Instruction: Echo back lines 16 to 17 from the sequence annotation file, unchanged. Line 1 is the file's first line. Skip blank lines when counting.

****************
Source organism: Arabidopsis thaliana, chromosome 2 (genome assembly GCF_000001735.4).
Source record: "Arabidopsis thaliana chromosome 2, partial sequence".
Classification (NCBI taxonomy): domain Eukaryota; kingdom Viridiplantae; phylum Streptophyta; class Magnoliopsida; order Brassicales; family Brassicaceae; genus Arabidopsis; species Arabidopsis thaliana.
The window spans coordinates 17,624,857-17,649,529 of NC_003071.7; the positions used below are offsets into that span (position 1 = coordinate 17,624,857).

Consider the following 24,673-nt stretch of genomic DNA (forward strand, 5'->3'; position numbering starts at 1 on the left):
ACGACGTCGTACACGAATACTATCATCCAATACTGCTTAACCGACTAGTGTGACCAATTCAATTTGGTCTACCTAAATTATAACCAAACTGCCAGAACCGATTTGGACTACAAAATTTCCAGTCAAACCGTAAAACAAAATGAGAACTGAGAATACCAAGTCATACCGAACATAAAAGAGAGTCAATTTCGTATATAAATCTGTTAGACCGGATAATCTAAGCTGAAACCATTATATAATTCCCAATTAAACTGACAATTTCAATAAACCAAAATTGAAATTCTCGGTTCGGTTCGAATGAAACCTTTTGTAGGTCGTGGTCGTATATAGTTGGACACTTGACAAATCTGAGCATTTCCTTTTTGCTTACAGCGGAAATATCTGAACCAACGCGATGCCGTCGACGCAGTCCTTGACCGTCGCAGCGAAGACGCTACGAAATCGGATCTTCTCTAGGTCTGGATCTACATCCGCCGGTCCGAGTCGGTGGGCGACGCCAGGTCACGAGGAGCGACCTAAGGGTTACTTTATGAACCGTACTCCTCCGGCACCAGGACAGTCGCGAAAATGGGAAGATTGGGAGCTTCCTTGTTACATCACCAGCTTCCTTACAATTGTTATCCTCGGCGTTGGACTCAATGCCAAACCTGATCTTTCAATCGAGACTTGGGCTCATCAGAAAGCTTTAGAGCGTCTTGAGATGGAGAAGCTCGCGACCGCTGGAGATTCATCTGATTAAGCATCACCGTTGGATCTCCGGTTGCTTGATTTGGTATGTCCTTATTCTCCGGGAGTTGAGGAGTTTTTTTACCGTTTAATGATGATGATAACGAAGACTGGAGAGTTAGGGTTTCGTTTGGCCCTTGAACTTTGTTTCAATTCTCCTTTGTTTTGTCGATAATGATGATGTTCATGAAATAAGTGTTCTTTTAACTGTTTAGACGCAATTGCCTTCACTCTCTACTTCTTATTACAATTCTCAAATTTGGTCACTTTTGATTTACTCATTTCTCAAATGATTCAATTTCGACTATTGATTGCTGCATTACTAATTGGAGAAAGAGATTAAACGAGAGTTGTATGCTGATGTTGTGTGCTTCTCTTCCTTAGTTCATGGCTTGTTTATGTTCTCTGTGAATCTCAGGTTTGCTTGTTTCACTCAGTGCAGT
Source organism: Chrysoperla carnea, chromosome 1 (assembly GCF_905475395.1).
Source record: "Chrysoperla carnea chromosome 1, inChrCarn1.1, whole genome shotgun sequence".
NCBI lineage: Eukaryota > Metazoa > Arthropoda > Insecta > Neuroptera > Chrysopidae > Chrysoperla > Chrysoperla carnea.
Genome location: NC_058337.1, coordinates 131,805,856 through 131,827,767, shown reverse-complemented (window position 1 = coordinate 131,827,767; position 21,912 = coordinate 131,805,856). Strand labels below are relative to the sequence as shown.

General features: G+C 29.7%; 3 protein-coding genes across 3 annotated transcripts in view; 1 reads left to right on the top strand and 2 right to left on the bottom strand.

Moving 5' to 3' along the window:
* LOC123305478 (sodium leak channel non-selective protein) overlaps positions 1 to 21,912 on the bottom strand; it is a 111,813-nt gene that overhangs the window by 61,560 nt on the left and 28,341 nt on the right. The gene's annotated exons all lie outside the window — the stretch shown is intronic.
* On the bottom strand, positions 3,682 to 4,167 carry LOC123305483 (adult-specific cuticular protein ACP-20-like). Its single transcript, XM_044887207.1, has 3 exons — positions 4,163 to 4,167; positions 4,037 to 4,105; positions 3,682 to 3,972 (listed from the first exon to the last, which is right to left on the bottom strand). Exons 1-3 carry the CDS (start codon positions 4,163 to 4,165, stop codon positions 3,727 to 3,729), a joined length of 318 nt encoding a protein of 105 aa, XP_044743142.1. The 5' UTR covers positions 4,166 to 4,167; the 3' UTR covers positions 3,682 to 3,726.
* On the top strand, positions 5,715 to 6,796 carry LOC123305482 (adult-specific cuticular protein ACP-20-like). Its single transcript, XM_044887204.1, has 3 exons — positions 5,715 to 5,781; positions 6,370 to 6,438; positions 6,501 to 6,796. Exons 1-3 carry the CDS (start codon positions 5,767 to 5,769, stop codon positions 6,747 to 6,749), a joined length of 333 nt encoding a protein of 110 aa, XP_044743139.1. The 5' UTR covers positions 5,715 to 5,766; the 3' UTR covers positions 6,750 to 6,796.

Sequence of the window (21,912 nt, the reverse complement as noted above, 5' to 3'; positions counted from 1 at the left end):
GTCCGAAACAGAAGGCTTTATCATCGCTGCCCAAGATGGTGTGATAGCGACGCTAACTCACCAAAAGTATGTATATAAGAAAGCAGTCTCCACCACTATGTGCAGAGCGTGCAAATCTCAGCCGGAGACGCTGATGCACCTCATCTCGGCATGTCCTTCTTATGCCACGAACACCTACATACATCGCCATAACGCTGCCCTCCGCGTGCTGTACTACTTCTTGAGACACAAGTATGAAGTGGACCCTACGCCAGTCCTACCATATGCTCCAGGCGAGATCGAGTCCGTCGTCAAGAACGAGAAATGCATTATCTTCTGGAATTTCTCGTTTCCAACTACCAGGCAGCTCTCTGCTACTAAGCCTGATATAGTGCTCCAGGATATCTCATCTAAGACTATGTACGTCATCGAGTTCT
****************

Sequence of the window (21,912 nt, the reverse complement as noted above, 5' to 3'; positions counted from 1 at the left end):
GTCCGAAACAGAAGGCTTTATCATCGCTGCCCAAGATGGTGTGATAGCGACGCTAACTCACCAAAAGTATGTATATAAGAAAGCAGTCTCCACCACTATGTGCAGAGCGTGCAAATCTCAGCCGGAGACGCTGATGCACCTCATCTCGGCATGTCCTTCTTATGCCACGAACACCTACATACATCGCCATAACGCTGCCCTCCGCGTGCTGTACTACTTCTTGAGACACAAGTATGAAGTGGACCCTACGCCAGTCCTACCATATGCTCCAGGCGAGATCGAGTCCGTCGTCAAGAACGAGAAATGCATTATCTTCTGGAATTTCTCGTTTCCAACTACCAGGCAGCTCTCTGCTACTAAGCCTGATATAGTGCTCCAGGATATCTCATCTAAGACTATGTACGTCATCGAGTTCT